- Project plans
- Project activities
- Legislation and standards
- Industry context
Last edited 08 Dec 2019
Maggies Cancer Centre, Manchester
A new cancer centre designed by Foster + Partners was opened in Manchester in April 2016. Located in the grounds of The Christie Hospital, Maggie’s Cancer Centre was opened by HRH The Duchess of Cornwall – the president of Maggie’s.
Located across Britain and abroad, Maggie’s Centres are provide a welcoming ‘home away from home’ – a place of refuge where people affected by cancer can find emotional and practical support. Inspired by the blueprint for a new type of care set out by Maggie Keswick Jencks, they place great value upon the power of architecture to lift the spirits and help in the process of therapy.
The design of the Manchester centre aims to establish a domestic atmosphere in a garden setting and, appropriately, is first glimpsed at the end of a tree-lined street, a short walk from The Christie Hospital and its leading oncology unit.
The bronze roof rises in the centre to create a mezzanine level, naturally illuminated by triangular roof lights and supported by lightweight timber lattice beams that act as natural partitions between internal areas.
Throughout the centre, there is a focus on natural light, greenery and garden views. The rectilinear plan is punctuated by landscaped courtyards and the entire western elevation extends into a veranda, sheltered from the rain by the deep overhang of the roof.
The centre, designed and engineered by Foster + Partners, also features bespoke furniture designed by Norman Foster and Mike Holland who heads the industrial design team in the practice. These include kitchen units and tables, sideboards and other shelving units.
Lord Foster, Chairman and Founder of Foster + Partners, said:
“I have first-hand experience of the distress of a cancer diagnosis and understand how important Maggie’s Centres are as a retreat offering information, sanctuary and support. Our aim in Manchester, the city of my youth, was to create a building that is welcoming, friendly and without any of the institutional references of a hospital or health centre – a light-filled, homely space where people can gather, talk or simply reflect.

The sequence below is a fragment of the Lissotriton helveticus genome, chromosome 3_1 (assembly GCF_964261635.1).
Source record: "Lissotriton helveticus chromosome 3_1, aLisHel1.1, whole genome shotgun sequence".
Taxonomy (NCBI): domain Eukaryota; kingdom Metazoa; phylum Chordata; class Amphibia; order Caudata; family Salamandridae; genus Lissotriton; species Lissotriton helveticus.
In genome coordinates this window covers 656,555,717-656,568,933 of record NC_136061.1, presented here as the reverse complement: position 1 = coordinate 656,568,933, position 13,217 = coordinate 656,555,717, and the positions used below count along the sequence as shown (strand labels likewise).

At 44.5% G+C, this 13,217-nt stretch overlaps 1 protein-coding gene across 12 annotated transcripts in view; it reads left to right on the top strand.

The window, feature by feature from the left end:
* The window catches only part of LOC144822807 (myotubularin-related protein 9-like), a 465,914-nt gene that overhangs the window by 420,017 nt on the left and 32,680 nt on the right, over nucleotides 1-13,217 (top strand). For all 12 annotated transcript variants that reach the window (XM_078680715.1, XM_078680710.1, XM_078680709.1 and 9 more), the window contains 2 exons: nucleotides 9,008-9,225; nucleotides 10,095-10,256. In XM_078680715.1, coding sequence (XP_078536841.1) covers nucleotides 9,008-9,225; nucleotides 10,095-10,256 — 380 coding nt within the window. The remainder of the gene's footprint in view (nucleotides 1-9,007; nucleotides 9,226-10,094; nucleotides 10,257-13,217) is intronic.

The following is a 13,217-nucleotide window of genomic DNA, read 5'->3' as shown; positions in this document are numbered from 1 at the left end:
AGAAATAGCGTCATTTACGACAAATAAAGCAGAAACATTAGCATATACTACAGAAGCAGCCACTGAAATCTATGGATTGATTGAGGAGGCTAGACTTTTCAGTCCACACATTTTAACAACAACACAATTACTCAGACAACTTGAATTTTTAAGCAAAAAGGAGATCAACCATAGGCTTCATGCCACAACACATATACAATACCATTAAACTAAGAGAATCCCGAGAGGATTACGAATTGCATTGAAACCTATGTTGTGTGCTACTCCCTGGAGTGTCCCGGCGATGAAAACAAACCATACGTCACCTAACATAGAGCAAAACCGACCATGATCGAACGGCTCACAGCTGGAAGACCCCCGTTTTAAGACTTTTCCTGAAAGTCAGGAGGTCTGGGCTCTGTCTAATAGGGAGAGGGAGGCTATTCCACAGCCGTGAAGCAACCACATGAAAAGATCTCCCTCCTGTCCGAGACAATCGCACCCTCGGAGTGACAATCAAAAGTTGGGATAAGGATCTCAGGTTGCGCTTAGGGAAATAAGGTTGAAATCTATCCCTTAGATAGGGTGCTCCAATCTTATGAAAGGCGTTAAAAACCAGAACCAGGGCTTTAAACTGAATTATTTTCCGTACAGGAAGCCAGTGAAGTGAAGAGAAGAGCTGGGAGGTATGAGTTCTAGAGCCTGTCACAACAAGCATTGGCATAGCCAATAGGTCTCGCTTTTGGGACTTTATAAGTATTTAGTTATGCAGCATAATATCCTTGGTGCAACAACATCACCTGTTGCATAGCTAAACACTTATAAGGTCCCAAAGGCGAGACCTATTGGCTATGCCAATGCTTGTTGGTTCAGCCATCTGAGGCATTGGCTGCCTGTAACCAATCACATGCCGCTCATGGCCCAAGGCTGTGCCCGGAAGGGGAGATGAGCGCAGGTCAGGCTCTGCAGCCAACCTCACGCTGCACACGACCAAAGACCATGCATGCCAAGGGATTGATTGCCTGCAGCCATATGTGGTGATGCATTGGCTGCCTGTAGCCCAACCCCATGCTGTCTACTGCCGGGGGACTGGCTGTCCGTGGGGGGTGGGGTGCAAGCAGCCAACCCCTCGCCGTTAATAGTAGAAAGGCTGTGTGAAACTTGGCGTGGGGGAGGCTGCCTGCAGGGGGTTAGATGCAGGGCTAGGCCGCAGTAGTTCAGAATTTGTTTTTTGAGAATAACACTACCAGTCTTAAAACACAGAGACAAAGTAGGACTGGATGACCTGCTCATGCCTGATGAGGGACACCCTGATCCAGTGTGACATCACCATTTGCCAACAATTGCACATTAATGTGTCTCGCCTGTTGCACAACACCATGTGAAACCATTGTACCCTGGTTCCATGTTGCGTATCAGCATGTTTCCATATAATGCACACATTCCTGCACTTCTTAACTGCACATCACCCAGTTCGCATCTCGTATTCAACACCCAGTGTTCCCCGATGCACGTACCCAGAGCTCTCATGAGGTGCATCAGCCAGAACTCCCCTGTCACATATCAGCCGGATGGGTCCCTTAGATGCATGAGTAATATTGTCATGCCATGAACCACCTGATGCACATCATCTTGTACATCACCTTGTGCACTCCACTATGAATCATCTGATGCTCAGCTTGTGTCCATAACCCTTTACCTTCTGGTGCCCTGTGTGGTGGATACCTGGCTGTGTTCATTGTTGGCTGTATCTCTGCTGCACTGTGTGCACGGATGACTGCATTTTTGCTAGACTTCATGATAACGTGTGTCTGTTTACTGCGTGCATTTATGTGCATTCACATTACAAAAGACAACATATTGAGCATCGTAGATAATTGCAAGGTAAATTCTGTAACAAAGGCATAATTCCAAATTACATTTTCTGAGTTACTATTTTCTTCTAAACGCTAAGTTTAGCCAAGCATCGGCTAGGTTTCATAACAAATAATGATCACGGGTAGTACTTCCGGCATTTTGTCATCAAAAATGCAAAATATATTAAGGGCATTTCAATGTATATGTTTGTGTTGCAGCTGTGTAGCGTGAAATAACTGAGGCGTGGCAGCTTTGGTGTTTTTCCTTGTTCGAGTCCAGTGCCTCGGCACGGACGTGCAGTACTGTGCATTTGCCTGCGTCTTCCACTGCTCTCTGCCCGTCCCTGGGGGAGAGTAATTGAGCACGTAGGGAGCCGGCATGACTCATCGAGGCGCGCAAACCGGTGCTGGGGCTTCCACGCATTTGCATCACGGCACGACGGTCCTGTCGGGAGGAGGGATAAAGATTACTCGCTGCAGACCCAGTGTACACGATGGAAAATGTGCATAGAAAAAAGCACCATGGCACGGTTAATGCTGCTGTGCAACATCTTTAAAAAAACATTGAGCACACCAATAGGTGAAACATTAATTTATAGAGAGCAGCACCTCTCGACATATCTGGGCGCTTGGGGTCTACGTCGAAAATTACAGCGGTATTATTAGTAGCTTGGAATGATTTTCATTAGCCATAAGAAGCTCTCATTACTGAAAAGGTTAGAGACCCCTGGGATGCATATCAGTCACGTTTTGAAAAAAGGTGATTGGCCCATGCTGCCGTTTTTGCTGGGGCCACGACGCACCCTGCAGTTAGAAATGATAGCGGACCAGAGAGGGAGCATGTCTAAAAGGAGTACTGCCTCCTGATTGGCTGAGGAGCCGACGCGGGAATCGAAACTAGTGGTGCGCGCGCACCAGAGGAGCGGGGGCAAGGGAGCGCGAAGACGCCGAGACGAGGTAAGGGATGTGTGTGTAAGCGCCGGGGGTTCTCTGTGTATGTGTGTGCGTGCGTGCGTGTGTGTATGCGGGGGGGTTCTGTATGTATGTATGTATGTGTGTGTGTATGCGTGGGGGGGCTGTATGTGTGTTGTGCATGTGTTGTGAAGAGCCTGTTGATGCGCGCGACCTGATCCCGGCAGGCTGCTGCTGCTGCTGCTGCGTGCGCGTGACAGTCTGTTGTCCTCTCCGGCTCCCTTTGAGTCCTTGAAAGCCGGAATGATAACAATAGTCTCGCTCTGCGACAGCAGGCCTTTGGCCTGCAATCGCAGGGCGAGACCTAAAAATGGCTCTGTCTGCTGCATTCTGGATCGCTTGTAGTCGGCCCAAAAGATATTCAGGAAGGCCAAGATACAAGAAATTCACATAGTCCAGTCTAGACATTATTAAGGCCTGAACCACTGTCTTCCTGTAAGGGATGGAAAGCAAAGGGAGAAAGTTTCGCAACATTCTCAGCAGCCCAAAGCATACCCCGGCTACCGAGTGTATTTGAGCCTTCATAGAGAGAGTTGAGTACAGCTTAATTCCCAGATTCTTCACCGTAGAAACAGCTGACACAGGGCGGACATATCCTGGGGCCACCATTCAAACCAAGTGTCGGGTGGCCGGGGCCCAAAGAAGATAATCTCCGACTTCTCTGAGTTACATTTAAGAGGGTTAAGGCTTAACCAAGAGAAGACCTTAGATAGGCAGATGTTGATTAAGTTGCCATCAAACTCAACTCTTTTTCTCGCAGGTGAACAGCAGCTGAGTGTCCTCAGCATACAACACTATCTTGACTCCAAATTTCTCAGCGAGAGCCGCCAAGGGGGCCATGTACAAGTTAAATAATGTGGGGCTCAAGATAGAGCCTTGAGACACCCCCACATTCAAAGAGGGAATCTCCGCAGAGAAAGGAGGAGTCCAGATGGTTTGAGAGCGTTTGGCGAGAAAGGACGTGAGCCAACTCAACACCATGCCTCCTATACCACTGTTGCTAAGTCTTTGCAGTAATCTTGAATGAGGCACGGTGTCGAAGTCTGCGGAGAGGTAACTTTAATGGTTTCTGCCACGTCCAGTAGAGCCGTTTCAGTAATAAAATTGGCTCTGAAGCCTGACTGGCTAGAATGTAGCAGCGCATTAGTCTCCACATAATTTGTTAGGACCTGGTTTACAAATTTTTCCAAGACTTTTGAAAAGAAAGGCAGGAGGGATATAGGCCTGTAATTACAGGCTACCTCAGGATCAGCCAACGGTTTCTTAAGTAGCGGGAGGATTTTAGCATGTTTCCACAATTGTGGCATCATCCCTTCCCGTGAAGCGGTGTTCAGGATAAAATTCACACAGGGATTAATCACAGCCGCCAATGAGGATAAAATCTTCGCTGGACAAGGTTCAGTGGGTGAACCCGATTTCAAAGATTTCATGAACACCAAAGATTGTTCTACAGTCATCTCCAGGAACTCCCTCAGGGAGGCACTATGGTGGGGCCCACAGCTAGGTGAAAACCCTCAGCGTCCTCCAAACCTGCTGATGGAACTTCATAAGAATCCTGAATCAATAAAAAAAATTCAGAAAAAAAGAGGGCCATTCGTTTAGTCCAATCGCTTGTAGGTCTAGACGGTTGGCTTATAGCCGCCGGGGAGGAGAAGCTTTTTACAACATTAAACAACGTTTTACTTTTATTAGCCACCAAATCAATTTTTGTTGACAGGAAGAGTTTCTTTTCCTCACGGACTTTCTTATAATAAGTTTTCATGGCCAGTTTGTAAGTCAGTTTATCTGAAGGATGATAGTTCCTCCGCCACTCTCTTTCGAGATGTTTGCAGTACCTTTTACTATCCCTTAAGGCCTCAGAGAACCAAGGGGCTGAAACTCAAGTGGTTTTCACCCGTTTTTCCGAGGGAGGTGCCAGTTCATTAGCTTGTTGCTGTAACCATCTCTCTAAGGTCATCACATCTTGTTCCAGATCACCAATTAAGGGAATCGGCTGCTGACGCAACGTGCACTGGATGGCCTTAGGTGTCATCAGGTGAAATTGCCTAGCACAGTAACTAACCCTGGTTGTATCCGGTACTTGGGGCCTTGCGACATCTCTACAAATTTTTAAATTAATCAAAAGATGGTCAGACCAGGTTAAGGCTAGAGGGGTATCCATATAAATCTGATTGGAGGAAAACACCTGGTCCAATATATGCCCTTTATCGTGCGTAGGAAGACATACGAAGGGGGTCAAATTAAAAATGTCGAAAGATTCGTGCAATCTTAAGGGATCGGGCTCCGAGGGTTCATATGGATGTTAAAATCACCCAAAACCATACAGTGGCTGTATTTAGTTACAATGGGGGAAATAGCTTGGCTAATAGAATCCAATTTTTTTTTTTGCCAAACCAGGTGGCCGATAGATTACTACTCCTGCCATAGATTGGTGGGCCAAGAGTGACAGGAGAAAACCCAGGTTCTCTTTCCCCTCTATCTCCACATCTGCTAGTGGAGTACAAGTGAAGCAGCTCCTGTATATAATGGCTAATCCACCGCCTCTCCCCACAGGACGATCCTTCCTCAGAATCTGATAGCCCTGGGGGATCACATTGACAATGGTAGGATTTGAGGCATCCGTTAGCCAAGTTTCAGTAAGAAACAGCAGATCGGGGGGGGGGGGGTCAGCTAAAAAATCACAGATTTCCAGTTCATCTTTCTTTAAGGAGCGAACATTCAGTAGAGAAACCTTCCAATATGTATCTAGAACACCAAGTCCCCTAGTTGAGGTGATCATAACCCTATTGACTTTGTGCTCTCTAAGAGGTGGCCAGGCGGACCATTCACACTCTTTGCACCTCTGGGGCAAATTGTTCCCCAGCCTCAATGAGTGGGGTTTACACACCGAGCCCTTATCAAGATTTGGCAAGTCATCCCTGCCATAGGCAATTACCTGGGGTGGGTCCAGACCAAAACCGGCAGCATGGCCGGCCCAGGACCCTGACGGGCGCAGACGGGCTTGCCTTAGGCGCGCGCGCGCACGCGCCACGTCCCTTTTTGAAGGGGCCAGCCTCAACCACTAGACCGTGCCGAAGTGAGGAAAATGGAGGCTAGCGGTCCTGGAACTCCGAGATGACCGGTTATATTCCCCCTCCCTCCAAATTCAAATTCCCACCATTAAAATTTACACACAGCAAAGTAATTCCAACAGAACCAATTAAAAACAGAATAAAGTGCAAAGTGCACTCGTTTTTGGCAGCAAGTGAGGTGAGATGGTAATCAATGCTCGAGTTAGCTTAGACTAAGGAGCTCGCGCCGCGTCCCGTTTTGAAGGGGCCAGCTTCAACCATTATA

"That is why throughout the building there is a focus on natural light, greenery and views; with a greenhouse to provide fresh flowers, and an emphasis on the therapeutic qualities of nature and the outdoors. The timber frame, helps to connect the building with the surrounding greenery – externally, this structure will be partially planted with vines, making the architecture appear to dissolve into the gardens.”
Find out more here
Images and content courtesy of Foster + Partners.
 Related articles on Designing Buildings Wiki
- BRE wellbeing research paper competition.
- Building related illness.
- Cancer Centre at Guy’s Hospital.
- Changing lifestyles.
- Inclusive design.
- Indoor air quality.
- Indoor environmental quality.
- Our Town Hall, Manchester.
- Sick building syndrome.
- Snowdon Aviary, London Zoo.
- Towards a radical eclecticism.
- Wellbeing and buildings.
Featured articles and news
What future infrastructure provision might look like.
Highlighting the health benefits of home improvement.
Pavilions for music, entertainment, and leisure. Book review.
Broadening our understanding of Dublin’s chequered social history.
The charm of London's Cabmen's shelters.
Future Weather Files research tool looking for feedback.
Exploring the Colour Rendering Index.
Why it's important to find out what went wrong.
ECA reviews the shape of the construction job market.
Why proper room acoustics make a difference.
Initiative puts gas networks on the path to net zero.
WICE Woman Architectural Technologist of the Year 2019.
Traditional low-energy approaches to comfort.
Revisiting the McArthurGlen Designer Outlet in Ashford.
USA In-Use Version 6 is now available.
The rise of architectural barbarism.
In contentious political contexts heritage can be more fractious.